I won't moralize about that...truly, I have no ethical stance, pro or con, even privately, Disney is now part of the theatrical landscape, they're providing needed work for artists, some of it lucrative work, and more and more A-list people are entering their stable. There's no denying that reality; as "Star Trek"'s super-baddies, the Borg say, resistance is futile...but it's a reality that does infuse the watching of "The Lion King" with a duality every bit as palpable as the one displayed by the actors' costumes.
Also contributing to the duality is the fact that, as a musical, it has not been sufficiently restructured or reinvented. Visuals aside, it is still, at heart, a 74 minute script that has been attenuated, and still contains those Elton John/Tim Rice songs, which were acceptable when supported (and camouflaged) animation, but which have little theatrical meat when exposed and left to fend for themselves in the mouths of live actors. All but "Circle of Life" are significantly more pallid onstage. John doesn't know how to shape a theatre song, so there are odd lyric scans and attempts at musical humor that are labored at best. And Rice's lyrics tend to tread thematic water, rhyming emptily, or regurgitating things we already know.
And the three new John-Rice songs written specifically for the show, frankly, suck.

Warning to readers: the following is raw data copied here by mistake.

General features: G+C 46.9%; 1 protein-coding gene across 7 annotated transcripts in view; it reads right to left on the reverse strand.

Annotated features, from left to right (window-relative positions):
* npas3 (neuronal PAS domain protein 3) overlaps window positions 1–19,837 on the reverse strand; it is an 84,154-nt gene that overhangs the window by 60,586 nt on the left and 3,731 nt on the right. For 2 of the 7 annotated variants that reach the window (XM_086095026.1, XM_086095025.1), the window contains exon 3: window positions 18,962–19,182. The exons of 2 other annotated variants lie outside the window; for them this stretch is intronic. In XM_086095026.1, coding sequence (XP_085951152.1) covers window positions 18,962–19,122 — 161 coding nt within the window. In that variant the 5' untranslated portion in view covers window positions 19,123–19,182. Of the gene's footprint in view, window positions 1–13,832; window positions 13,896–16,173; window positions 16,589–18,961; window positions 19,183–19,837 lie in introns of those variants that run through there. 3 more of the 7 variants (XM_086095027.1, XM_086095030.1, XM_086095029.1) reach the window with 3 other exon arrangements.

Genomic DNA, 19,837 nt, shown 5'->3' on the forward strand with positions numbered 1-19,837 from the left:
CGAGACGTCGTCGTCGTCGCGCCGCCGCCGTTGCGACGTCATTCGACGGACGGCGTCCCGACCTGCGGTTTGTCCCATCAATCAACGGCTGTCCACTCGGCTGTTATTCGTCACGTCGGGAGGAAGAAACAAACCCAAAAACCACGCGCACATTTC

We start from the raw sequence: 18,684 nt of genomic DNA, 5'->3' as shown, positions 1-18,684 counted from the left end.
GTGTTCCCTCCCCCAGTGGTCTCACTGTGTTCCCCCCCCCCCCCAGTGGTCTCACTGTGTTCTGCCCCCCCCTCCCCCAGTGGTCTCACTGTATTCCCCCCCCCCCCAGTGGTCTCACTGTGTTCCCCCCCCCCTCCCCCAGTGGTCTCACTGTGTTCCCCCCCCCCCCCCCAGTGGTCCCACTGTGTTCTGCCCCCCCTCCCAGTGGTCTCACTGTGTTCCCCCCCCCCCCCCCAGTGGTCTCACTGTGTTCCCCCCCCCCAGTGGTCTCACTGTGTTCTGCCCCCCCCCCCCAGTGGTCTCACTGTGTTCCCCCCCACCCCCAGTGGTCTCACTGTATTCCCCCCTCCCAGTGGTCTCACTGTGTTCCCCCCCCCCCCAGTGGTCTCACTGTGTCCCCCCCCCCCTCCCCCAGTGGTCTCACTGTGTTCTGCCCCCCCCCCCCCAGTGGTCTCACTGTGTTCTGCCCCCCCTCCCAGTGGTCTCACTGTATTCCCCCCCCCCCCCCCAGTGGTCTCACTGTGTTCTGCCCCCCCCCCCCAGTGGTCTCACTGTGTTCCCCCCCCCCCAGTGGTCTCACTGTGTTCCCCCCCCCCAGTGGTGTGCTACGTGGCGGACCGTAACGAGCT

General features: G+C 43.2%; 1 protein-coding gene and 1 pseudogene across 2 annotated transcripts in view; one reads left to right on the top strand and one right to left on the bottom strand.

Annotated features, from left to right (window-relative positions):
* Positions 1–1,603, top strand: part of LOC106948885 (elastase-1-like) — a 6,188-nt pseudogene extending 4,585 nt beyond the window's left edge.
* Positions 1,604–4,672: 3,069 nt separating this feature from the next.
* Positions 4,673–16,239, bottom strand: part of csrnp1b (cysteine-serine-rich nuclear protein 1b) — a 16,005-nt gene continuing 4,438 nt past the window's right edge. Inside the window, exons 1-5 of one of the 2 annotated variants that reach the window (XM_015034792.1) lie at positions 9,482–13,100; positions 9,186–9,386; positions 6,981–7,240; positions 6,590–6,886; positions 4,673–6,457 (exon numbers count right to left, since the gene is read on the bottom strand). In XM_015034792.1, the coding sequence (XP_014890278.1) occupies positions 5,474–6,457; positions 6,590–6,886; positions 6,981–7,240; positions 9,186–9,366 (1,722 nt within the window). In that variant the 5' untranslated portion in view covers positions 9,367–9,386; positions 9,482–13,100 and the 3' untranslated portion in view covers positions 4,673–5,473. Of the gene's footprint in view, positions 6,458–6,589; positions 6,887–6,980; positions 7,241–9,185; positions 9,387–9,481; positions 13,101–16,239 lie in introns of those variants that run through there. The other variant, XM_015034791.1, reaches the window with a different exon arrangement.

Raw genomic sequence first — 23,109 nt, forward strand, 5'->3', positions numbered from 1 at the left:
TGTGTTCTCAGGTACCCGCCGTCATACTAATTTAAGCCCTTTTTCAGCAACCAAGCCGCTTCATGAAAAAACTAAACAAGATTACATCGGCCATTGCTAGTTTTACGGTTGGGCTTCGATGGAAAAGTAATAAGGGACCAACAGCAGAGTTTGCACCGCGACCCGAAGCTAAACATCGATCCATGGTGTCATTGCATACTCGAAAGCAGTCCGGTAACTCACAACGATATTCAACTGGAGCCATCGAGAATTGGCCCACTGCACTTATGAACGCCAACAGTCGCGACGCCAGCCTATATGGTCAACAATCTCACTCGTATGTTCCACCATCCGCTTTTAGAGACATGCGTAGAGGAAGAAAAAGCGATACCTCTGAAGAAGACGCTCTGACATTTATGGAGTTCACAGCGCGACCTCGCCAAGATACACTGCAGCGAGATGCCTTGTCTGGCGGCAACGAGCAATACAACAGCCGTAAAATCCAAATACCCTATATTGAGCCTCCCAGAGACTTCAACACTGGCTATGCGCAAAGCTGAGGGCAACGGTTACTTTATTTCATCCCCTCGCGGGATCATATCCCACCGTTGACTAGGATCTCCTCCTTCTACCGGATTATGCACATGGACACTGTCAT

I don't mean they're not to my taste. I don't mean I have problems with the stylistic imprimatur or the tone of the sensibility. I don't mean the craftsmanship is spotty. I don't mean they're not as successful as they should be.
I mean they purely, simply, objectively, embarrassingly, suck.
To the point where you wonder who at Disney was in charge that day. For all the quality control and theatrical legitimacy the Mouse House has striven to achieve, you'd think someone would've pulled those guys aside and said: "Tim...Timmy...
Elton...El-man...look, you're British, you're fun, you're cute, `Candle', even while she lived, a classic, `Argentina', how can I not cry...but guys, guys...we're gonna be doing this in front of people, y'know...?"
That said, some of the new music created by several other artists in collaboration with South African composer Lebo M adds a mood of authenticity that the John-Rice songs lack. Another duality.